fdb image

As I’m working on my latest contribution around FoundationDB and Rust, I had the chance to dig a bit into how FoundationDB’s bindings are offering helpers to generate keys. Their approach is interesting enough to deserve a blogpost 😎

Row key?

When you are using a key/value store, the design of the row key is extremely important, as this will define how well:

  • your scans will be optimized,
  • your puts will be spread,
  • you will avoid hot-spotting a shard/region.

If you need more information on row keys, I recommend going through these links before moving on:

Hand-crafting row keys

Most of the time, you will need to craft the row key “by hand”, like this for an HBase’s app:

// Prefix + classId + labelsId + timestamp
// 128 bits
byte[] rowkey = new byte[Constants.HBASE_RAW_DATA_KEY_PREFIX.length + 8 + 8 + 8];

System.arraycopy(Constants.HBASE_RAW_DATA_KEY_PREFIX, 0, rowkey, 0, Constants.HBASE_RAW_DATA_KEY_PREFIX.length);
// Copy classId/labelsId
System.arraycopy(Longs.toByteArray(msg.getClassId()), 0, rowkey, Constants.HBASE_RAW_DATA_KEY_PREFIX.length, 8);
System.arraycopy(Longs.toByteArray(msg.getLabelsId()), 0, rowkey, Constants.HBASE_RAW_DATA_KEY_PREFIX.length + 8, 8);

Or maybe you will wrap things in a function like this in Go:

// EncodeRowKey encodes the table id and record handle into a kv.Key
func EncodeRowKey(tableID int64, encodedHandle []byte) kv.Key {
	buf := make([]byte, 0, prefixLen+len(encodedHandle))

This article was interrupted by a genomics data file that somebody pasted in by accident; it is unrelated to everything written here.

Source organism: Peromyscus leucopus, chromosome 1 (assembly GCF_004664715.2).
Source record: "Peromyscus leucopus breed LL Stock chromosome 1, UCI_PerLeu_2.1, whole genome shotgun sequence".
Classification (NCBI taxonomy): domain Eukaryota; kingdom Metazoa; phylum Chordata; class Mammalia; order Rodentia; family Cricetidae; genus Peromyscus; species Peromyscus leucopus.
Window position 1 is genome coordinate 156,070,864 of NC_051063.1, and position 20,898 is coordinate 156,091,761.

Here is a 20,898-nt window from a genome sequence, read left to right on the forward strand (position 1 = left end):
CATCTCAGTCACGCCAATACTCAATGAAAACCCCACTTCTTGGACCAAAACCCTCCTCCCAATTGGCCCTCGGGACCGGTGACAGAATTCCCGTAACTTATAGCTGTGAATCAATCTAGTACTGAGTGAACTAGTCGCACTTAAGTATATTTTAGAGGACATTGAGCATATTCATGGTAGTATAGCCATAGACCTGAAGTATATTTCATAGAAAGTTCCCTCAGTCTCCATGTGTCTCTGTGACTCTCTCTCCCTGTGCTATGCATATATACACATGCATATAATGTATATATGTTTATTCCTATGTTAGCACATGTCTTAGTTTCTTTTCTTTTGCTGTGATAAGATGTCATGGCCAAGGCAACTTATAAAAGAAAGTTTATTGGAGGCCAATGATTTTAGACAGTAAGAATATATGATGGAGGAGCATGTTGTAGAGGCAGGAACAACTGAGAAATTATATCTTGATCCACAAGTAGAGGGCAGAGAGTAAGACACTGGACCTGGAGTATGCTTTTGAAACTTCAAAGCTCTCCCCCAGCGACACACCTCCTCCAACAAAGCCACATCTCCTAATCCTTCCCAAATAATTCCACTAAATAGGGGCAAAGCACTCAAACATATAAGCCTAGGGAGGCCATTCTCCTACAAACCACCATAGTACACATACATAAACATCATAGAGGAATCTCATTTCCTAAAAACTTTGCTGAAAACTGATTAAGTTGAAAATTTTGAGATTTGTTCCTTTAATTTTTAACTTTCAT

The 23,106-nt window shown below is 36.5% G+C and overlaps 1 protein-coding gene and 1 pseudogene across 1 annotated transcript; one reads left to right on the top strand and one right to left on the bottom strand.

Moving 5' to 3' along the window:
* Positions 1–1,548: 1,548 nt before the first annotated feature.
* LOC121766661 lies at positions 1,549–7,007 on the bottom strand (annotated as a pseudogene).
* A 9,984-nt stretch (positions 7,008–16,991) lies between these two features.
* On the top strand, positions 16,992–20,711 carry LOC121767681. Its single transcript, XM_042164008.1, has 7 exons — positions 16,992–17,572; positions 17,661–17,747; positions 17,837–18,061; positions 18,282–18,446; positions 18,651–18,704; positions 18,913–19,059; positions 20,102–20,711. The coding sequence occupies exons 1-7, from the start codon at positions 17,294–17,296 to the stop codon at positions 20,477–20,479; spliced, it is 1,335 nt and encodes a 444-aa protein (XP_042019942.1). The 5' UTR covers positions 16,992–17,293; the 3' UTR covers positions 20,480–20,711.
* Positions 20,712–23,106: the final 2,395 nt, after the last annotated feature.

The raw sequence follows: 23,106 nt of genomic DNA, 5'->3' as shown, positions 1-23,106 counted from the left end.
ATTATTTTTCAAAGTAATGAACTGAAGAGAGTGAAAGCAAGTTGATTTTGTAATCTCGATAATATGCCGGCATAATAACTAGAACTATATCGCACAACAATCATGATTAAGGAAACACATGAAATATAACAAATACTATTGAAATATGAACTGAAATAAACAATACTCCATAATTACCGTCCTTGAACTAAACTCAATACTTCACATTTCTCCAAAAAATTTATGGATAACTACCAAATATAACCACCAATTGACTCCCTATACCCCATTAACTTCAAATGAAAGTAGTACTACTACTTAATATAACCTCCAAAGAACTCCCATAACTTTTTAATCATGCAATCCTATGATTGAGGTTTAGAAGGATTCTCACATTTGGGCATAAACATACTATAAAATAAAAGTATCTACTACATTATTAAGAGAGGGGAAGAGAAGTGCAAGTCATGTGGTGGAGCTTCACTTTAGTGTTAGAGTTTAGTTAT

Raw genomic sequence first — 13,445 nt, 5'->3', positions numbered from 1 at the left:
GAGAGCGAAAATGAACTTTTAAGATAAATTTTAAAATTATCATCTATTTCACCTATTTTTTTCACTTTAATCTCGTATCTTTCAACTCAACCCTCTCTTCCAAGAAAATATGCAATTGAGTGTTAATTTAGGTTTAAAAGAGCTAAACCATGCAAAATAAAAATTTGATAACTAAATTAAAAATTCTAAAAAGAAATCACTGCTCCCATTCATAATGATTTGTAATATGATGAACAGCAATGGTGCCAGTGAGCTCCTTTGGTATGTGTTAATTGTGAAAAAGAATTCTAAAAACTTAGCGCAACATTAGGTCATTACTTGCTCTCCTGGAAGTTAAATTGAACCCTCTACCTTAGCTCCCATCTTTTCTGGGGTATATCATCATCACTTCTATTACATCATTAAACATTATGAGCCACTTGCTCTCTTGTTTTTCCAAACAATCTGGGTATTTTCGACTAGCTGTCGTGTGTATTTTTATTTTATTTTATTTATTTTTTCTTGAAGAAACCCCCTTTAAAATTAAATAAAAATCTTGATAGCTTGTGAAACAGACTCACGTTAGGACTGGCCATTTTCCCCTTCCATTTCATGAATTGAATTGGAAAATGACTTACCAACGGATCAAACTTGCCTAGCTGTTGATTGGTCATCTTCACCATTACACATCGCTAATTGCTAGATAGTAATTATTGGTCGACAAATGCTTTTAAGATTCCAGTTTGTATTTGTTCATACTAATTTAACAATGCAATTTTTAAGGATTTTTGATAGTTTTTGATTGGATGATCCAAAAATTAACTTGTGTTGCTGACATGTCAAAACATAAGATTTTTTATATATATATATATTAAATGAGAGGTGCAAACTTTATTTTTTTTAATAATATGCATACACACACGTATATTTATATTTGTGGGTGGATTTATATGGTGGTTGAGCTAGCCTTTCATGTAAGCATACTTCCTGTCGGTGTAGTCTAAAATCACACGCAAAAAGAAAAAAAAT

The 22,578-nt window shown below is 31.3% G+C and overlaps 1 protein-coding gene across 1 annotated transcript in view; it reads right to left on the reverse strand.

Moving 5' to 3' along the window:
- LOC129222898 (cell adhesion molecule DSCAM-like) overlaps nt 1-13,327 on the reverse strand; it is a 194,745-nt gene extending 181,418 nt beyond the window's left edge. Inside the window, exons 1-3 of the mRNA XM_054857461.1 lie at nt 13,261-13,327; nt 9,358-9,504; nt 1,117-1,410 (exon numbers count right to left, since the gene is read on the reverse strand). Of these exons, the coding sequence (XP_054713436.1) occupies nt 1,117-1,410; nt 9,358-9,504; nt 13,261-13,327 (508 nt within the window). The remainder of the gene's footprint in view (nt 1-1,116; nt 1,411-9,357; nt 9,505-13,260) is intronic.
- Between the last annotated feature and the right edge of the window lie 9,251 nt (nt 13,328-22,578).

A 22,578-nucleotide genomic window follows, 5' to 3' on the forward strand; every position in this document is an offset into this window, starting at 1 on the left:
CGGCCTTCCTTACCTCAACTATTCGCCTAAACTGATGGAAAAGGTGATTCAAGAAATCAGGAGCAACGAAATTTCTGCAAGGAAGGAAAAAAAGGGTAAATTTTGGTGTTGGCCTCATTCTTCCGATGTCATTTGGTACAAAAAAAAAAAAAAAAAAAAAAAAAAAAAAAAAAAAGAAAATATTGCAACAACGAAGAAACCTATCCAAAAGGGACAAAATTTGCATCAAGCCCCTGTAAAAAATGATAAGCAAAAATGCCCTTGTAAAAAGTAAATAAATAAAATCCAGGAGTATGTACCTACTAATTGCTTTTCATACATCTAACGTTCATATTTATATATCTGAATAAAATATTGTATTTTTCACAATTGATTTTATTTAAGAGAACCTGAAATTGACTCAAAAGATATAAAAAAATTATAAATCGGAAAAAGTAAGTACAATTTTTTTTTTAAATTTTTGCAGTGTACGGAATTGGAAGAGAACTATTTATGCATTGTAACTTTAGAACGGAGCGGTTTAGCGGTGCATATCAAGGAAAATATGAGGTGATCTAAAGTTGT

buf = appendTableRecordPrefix(buf, tableID)
	buf = append(buf, encodedHandle...)
	return buf
}

Each time, you need to wrap the complexity of converting your objects to a row-key, by creating a buffer and write stuff in it.

In our Java example, there is an interesting comment:

// Prefix + classId + labelsId + timestamp

If we are replacing some characters, we are not really far from:

// (Prefix, classId, labelsId, timestamp)

Which looks like a Tuple(a collection of values of different types) and this is what FoundationDB is using as an abstraction to create keys 😍

FDB’s abstractions and helpers

Tuple

Instead of crafting bytes by hand, we are packing a Tuple:

// create a Tuple<String, i64> with ("tenant-1", 1)
let tuple = (String::from("tenant-1"), 1);

// and compute a row-key from the Tuple
let row_key = foundationdb::tuple::pack::<(String, i64)>(&tuple);

The generated row-key will be readable from any bindings, as it’s construction is standardized. Let’s print it:

// and print-it in hexa
println!("{:#04X?}", row_key);
// can be verified with https://www.utf8-chartable.de/unicode-utf8-table.pl
[
    0x02,
    0x74, // t
    0x65, // e 
    0x6E, // n
    0x61, // a
    0x6E, // n
    0x74, // t
    0x2D, // -
    0x31, // 1
    0x00, 
    0x15,
    0x2A, // 42
]

As you can see, pack added some extra-characters. There are used to recognized the next type, a bit like when you are encoding/decoding some wire protocols. You can find the relevant documentation here.

Having this kind of standard means that we can easily decompose/unpack it:

// retrieve the user and the magic number In a Tuple (String, i64)
let from_row_key = foundationdb::tuple::unpack::<(String, i64)>(&row_key)?;

println!("user='{}', magic_number={}", from_row_key.0, from_row_key.1);
// user='tenant-1', magic_number=42

Now that we saw Tuples, let’s dig in the next abstraction: subspaces

Subspace

When you are working with key-values store, we are oftenly playing with what we call keyspaces, by dedicating a portion of the key to an usage, like this for example:

/users/tenant-1/...
/users/tenant-2/...
/users/tenant-3/...

Here, /users/tenant-1/ can be view like a prefix where we will put all the relevant keys. Instead of passing a simple prefix, FoundationDB is offering a dedicated structure called a Subspace: